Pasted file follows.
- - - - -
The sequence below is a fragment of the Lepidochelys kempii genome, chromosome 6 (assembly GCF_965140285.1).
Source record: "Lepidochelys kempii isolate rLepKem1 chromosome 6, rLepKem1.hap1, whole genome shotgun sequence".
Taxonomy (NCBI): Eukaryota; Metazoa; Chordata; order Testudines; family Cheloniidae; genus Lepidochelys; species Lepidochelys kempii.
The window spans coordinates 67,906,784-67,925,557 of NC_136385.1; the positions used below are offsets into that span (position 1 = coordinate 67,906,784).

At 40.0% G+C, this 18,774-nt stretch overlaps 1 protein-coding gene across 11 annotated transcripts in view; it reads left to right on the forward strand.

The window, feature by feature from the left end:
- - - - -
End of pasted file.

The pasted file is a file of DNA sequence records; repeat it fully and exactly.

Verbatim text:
The sequence below is a fragment of the Lepidochelys kempii genome, chromosome 6 (assembly GCF_965140285.1).
Source record: "Lepidochelys kempii isolate rLepKem1 chromosome 6, rLepKem1.hap1, whole genome shotgun sequence".
Taxonomy (NCBI): Eukaryota; Metazoa; Chordata; order Testudines; family Cheloniidae; genus Lepidochelys; species Lepidochelys kempii.
The window spans coordinates 67,906,784-67,925,557 of NC_136385.1; the positions used below are offsets into that span (position 1 = coordinate 67,906,784).

At 40.0% G+C, this 18,774-nt stretch overlaps 1 protein-coding gene across 11 annotated transcripts in view; it reads left to right on the forward strand.

The window, feature by feature from the left end: